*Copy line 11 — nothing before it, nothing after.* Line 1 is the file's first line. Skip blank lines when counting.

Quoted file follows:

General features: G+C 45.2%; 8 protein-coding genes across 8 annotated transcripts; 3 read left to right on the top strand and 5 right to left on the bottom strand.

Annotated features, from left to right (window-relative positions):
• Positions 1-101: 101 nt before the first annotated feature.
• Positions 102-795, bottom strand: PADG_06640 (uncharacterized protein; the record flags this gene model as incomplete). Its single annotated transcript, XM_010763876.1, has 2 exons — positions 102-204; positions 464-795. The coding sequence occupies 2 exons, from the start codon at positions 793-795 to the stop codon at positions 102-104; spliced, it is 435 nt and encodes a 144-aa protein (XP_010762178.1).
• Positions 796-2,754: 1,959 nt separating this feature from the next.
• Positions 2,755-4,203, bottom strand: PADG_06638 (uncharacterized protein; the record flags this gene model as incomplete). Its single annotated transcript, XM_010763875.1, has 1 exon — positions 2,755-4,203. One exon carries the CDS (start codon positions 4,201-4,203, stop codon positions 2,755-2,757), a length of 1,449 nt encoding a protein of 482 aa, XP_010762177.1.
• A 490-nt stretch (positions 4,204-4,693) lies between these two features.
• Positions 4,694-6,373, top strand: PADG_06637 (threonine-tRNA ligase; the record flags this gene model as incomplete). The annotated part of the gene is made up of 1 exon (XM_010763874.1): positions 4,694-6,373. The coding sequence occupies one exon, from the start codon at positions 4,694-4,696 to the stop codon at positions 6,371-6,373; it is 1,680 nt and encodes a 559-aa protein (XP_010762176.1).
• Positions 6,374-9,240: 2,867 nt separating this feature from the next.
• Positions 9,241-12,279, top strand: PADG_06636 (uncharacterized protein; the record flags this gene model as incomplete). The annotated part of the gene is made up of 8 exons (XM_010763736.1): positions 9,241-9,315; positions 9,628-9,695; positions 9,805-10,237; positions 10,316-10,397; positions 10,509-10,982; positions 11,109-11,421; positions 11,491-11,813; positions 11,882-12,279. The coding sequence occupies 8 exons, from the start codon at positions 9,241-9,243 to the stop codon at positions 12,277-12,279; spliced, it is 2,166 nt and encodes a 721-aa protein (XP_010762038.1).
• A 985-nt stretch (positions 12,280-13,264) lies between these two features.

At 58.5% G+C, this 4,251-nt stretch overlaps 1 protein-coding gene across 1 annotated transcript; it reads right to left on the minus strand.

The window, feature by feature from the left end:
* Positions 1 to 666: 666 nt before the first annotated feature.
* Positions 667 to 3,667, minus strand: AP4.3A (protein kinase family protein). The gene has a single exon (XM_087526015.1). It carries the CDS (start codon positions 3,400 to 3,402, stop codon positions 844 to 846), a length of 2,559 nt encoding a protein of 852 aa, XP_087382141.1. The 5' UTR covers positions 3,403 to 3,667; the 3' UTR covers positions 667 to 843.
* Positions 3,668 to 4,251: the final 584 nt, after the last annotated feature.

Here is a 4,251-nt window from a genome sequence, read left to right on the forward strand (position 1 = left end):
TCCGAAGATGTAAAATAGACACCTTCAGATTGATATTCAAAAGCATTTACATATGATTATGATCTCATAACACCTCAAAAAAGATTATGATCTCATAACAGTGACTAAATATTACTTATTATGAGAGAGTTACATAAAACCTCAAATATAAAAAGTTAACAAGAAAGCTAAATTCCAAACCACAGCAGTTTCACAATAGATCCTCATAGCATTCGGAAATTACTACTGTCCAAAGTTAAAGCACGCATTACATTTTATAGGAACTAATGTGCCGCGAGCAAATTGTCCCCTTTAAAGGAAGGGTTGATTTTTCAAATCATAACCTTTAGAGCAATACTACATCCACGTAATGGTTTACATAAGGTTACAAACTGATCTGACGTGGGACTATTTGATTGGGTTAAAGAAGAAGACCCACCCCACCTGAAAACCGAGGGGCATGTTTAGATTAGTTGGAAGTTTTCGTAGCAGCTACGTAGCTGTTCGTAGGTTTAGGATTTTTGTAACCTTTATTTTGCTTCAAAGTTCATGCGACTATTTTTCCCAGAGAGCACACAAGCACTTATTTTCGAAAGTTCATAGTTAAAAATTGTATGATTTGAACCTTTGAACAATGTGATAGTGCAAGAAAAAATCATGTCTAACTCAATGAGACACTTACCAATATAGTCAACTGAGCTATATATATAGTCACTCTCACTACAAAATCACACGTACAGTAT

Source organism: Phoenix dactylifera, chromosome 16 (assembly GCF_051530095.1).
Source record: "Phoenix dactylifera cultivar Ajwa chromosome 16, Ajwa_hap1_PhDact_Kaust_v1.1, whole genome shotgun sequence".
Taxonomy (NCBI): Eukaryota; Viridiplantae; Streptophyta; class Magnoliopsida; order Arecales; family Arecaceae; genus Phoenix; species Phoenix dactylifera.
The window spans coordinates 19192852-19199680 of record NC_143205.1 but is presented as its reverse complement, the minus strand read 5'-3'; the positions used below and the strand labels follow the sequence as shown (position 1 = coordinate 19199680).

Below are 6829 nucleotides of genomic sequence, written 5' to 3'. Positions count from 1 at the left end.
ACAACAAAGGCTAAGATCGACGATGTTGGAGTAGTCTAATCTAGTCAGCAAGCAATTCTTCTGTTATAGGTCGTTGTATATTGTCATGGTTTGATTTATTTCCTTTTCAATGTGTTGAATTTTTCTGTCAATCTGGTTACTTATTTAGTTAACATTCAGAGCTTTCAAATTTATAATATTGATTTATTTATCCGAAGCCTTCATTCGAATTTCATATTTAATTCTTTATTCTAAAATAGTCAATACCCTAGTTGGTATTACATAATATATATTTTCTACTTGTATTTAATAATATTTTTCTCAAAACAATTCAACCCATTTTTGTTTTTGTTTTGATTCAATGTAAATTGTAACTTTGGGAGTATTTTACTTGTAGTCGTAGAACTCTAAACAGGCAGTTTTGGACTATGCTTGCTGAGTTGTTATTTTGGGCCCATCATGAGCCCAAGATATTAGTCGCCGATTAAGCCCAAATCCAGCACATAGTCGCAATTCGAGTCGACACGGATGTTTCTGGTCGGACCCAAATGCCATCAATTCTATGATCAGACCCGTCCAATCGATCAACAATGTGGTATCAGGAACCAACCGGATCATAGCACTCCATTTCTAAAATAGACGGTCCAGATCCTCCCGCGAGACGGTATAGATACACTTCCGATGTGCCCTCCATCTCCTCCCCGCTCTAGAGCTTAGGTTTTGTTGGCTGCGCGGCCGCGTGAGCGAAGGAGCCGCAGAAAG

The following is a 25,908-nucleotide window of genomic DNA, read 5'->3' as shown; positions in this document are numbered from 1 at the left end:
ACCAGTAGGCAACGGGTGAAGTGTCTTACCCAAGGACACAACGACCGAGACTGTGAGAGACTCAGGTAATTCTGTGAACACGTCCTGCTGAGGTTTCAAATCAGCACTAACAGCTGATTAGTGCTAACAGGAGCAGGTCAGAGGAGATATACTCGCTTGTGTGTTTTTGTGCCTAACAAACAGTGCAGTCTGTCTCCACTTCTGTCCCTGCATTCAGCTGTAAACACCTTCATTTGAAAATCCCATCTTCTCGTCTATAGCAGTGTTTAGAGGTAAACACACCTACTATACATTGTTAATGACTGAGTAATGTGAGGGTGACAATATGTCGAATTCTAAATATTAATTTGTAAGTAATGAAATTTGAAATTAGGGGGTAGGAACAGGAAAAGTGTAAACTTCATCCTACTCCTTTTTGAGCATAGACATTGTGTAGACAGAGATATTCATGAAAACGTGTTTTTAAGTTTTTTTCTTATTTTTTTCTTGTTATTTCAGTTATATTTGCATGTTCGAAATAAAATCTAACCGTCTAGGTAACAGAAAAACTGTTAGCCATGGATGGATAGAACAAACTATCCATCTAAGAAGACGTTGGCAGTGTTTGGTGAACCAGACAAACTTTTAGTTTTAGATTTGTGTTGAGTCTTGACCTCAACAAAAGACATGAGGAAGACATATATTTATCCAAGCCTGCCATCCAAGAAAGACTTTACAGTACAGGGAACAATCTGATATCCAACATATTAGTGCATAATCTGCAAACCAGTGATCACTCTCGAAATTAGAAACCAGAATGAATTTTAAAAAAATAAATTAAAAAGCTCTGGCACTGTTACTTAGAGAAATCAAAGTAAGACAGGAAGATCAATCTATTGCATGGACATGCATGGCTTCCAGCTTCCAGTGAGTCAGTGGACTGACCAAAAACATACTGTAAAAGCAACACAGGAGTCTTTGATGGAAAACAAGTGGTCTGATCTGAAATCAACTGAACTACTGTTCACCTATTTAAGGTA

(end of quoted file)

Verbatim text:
• A 985-nt stretch (positions 12,280-13,264) lies between these two features.